Reynolds Building changes hands

With the handing off of a key, the building at 51 East Fourth Street, which was formerly the headquarters of RJ Reynolds Tobacco company, in downtown Winston-Salem is now official.

A press conference was held Friday morning in the building’s main lobby where Reynolds President Andrew Gilchrist, Mayor Allen Joines, PMC Property Group president Ron Caplan, and Kimpton Hotel & Restaurant Group CIO Joe Long addressed the media on plans for the project, which will include a 175-room boutique hotel, full service restaurant/bar and luxury apartment units on the upper floors. PMC and Kimpton purchased the building on May 22 for $7.8 million.

“They’re giving this grand old lady an extraordinary new life,” Joines proclaimed to an excited crowd.

Caplan said he anticipates a total investment of $60 million and said construction will begin sometime in the next 30 days, with the project being completed by the fall of 2015. The first phase of the project will be the demolition of some of the building’s aging interior structures.

“We’re going to have to get everything else out of here that would be in the way of reconfiguring the building for a hotel and multifamily (apartments),” Caplan said.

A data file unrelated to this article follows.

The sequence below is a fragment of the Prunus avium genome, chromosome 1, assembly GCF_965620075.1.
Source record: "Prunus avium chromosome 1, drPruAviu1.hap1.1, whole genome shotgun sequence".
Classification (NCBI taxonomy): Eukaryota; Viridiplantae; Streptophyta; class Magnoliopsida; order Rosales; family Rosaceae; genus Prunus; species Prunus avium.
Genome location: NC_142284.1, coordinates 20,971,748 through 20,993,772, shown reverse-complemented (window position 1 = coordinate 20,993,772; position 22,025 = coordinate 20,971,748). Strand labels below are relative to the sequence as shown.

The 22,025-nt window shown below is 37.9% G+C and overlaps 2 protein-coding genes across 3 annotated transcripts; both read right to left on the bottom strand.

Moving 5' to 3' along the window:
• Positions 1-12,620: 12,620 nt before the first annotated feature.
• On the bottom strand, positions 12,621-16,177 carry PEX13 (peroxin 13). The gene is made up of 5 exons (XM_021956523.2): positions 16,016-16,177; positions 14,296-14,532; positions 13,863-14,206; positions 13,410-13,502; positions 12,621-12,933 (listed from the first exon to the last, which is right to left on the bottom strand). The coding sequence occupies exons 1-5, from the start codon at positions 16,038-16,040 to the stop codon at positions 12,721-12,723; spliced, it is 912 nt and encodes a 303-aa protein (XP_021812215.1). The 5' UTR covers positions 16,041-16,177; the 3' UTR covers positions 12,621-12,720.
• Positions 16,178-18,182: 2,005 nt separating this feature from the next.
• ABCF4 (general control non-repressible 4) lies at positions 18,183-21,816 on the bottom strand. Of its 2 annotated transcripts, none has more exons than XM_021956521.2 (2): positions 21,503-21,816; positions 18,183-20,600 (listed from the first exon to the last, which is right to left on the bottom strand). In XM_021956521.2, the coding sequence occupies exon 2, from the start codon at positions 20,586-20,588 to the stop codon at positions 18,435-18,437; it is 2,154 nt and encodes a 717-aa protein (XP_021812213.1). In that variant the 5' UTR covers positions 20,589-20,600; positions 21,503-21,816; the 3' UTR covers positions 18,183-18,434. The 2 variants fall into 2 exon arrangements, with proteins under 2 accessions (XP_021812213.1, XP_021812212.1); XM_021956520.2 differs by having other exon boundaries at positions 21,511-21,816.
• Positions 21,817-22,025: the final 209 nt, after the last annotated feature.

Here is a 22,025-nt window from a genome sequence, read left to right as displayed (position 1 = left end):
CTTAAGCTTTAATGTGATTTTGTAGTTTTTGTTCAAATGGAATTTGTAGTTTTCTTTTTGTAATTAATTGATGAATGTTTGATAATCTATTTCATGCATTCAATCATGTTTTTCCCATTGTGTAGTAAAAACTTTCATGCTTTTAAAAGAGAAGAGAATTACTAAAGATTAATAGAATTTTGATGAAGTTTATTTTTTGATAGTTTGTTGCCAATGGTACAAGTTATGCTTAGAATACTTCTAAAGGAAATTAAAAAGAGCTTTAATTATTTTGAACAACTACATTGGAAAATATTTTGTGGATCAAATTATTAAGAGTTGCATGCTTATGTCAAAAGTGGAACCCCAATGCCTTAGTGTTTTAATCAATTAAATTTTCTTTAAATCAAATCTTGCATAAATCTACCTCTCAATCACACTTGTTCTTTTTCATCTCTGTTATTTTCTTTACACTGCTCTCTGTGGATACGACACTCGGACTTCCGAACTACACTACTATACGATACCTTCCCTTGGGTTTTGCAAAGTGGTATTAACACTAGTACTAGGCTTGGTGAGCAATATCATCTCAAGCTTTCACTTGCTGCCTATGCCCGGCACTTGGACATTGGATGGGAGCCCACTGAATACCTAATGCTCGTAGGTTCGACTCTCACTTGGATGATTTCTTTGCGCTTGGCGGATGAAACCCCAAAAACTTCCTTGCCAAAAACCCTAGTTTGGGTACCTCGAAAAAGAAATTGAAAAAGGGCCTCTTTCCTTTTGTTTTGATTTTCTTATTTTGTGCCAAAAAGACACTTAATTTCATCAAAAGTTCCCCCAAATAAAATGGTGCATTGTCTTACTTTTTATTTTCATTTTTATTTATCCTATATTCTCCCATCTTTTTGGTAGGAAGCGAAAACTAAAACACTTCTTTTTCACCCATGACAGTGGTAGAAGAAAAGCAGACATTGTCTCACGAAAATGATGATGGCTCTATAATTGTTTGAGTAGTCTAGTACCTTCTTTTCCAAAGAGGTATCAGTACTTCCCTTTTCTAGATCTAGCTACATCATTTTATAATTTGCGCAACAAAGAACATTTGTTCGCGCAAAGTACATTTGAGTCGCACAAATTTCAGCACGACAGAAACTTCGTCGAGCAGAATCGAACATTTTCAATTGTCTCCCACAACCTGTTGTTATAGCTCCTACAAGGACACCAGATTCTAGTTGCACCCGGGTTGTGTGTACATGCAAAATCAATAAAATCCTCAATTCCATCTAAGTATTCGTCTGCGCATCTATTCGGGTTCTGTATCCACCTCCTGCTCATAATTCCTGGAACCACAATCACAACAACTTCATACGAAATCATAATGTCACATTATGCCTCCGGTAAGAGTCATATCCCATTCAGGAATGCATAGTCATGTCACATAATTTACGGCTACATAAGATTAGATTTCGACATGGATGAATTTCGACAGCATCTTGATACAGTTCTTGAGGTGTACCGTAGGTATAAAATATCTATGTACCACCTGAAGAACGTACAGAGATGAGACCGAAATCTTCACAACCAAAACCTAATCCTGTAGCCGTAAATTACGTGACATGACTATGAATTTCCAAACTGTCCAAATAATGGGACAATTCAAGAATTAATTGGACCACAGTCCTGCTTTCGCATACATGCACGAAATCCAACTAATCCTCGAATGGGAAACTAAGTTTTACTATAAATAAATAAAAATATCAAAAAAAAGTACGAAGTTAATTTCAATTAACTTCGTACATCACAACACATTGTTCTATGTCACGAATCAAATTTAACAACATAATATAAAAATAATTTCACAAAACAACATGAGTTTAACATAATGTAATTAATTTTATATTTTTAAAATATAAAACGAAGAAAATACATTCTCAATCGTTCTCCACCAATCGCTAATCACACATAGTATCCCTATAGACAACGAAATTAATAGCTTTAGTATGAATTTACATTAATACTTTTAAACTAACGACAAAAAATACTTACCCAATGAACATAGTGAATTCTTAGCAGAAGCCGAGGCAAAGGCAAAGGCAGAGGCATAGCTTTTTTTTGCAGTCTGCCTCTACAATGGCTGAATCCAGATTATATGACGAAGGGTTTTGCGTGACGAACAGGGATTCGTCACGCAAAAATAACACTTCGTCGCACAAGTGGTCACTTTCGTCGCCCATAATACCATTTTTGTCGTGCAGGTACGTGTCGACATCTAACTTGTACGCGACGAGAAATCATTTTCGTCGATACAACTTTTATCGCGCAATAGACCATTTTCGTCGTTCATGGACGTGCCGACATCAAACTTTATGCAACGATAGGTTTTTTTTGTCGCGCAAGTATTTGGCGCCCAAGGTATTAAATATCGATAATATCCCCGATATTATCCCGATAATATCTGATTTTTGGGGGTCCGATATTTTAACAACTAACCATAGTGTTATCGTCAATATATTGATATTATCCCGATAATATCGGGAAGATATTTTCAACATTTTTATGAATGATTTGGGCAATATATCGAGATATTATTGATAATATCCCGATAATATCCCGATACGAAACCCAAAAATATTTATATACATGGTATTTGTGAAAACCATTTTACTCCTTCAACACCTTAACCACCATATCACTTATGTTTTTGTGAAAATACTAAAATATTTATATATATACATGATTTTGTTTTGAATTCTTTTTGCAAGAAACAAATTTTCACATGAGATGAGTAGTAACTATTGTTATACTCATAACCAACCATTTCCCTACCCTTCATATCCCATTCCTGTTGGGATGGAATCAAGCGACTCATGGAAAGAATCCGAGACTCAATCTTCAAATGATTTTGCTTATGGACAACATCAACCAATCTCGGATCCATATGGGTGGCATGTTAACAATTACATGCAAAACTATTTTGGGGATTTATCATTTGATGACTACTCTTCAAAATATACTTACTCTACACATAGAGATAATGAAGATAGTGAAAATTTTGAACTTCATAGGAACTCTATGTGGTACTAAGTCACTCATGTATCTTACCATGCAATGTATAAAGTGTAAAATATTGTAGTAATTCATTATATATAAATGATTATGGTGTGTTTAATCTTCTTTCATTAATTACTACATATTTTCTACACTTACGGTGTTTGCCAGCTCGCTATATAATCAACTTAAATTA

He said PMC was attracted to Winston-Salem due to the amount of business already downtown, and the potential for the building to play a major role in furthering development.

“From a pure development standpoint, this will be the central part of the community for years to come and therefore makes it a good building in terms of what we do.” he said.

“This is about as vibrant and progressive a state as their is on the east coast.”

In addition, Long cited the building’s upkeep as a factor in determining the building’s suitability for a hotel.

“We know we’re not going to poke into a wall and find a hornet’s next like you see in some of our other properties,” he said while adding that Kimpton has been involved in about 15 adaptive reuse projects since the company was formed in 1981.

“There has never been a building in as pristine condition, as well cared for as this one,” he said.

This is the second project that PMC and Kimpton have teamed up on, with the first being the conversion of a historic building  in Pittsburgh into a hotel last year.

“When we started to sit down and talk about the possible opportunity of building things together, we found that we were alike,” Caplan said of the two companies.


Reynolds President Andrew Gilchrist hands the building’s key to Kimpton CIO Joe Long (center) and PMC president Ron Caplan (left).

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